BOB CARR: And the essence of September 11 is that it’s a harbinger of serious sustained attempts by terrorists to produce mass atrocity crimes. Mass atrocity crimes. The ultimate would be detonating a nuclear weapon in Times Square.
ELLEN FANNING: You say Times Square. What about Martin Place, what about Federation Square?
BOB CARR: We’re all very conscious of this in Australia. In Europe, the focus would be on terrorists with the capacity not just to detonate a bomb in a subway system, Madrid, London. Not just to attempt what we know terrorists have attempted in Australia is they’ve put the ingredients for a bomb together, but attempting to get fissile material in the form of a backpack or a suitcase nuclear weapon.
ELLEN FANNING: Has that ever happened? Has anyone ever tried to do that in Australia as far as you know.
ELLEN FANNING: Let’s stick with security matters. Greens Senator Scott Ludlam asked you some difficult questions about WikiLeaks founder Julian Assange. One was whether Assange is entitled to protections under the First Amendment of the US Constitution. Now, that’s the part of the Bill of Rights that protect freedom of speech and freedom of the press. In other words, should you impress on the Americans that Assange is really a journalist, a legitimate publisher and, therefore, should not be prosecuted?
Senate Estimates Committee video:
BOB CARR: Not to my knowledge, no, wouldn’t be a matter of concern to Australia to make a case for him, no.
Scott Ludlam: Okay.
BOB CARR: Why would we do that? There’s nothing more to say about it, and we’re not going to over-service these consular cases.
Scott Ludlam: Is that grand jury investigation still on going or has ..
BOB CARR: I don’t know.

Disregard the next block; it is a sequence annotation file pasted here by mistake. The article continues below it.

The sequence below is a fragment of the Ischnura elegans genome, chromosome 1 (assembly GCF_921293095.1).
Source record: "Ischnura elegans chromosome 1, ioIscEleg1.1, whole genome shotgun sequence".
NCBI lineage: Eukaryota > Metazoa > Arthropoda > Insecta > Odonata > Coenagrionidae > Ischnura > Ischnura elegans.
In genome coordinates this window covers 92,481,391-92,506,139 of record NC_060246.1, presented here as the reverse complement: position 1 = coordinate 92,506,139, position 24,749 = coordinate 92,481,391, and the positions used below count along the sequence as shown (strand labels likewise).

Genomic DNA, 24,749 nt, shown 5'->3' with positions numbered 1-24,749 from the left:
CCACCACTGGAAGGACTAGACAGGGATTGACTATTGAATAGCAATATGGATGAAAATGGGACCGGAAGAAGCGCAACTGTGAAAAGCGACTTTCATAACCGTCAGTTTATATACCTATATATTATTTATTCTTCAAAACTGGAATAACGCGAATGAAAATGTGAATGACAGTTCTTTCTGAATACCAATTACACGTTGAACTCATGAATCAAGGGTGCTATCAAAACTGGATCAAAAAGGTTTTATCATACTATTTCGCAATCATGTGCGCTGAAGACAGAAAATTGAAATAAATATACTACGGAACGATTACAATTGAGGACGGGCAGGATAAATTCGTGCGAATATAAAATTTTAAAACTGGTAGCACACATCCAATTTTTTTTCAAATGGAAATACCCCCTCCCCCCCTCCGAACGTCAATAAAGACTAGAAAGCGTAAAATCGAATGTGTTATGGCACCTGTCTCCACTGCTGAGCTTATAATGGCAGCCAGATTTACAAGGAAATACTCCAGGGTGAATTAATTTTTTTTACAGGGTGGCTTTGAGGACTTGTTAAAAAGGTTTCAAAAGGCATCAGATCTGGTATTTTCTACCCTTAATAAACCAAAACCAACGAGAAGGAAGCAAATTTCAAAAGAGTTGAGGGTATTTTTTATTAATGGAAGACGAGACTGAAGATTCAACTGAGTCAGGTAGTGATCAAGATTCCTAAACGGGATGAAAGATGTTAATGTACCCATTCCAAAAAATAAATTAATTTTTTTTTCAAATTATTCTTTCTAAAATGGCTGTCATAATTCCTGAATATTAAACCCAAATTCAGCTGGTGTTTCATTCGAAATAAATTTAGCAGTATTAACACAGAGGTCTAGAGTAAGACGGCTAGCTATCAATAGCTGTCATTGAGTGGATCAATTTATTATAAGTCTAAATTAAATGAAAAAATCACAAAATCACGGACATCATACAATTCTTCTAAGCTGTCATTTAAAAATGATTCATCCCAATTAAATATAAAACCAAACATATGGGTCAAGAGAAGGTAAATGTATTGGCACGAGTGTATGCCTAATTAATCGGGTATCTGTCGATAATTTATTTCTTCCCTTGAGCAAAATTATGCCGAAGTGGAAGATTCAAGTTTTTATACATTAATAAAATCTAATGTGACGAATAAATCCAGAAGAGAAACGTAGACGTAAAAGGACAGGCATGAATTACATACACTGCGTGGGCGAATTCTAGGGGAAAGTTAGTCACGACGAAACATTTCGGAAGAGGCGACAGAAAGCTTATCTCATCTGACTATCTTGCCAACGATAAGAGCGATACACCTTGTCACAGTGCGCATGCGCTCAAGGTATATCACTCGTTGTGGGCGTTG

Scott Ludlam: You don’t know.
BOB CARR: I can’t tell you. You need to address that to the American country.
Scott Ludlam: We’re not interested to know whether it’s still on going?
Scott Ludlam: Why is that?
BOB CARR: Well, it doesn’t affect Australian interests.
ELLEN FANNING: Since when was it not in Australia’s national interests to represent a citizen in strife aboard?
BOB CARR: Well, the assumption of the question is wrong, and that is we know there is a grand jury taking place in America. We don’t know that.
ELLEN FANNING: And a grand jury for clarity is a group of people who come together to decide whether criminal charges should be laid against someone.
BOB CARR: Yes. And this story has been going on for two years now. Wouldn’t the Americans have announced something if there were? They don’t tell if there’s a process going on in the US justice department, it’s not vouchsafe to their own government let alone to a foreign government. That’s the first thing to say. The second thing to say is that no Australian in trouble had received more consular support than Julian Assange. I don’t think it’s appropriate that we go on providing that in London. His difficulties in London have got nothing to do with the US government. Nothing. If America were seeking to extradite him, we would have heard about it in the last two years in which he’s been resident of the UK because the UK has got an extradition treaty with the US. It’s all about the Swedes seeking him on a criminal matter and winning in the British Courts. Therefore, it’s not a matter for Australia except into its consular aspects. Is he receiving due process? And will he receive due process in Sweden? And we’ve satisfied ourselves on both counts.
ELLEN FANNING: At the same time, we saw this week the trial of Bradley Manning. Now he’s the young American who leaked all these documents to WikiLeaks and the prosecutors in his trial have said really clearly, look, Julian Assange aided and encouraged Bradley Manning to do this. Julian Assange conspired with him. I mean, it seems there’s every indication from what they’re saying they’ve got their sights on Julian Assange. They’re saying he aided, abetted and helped him. They want him.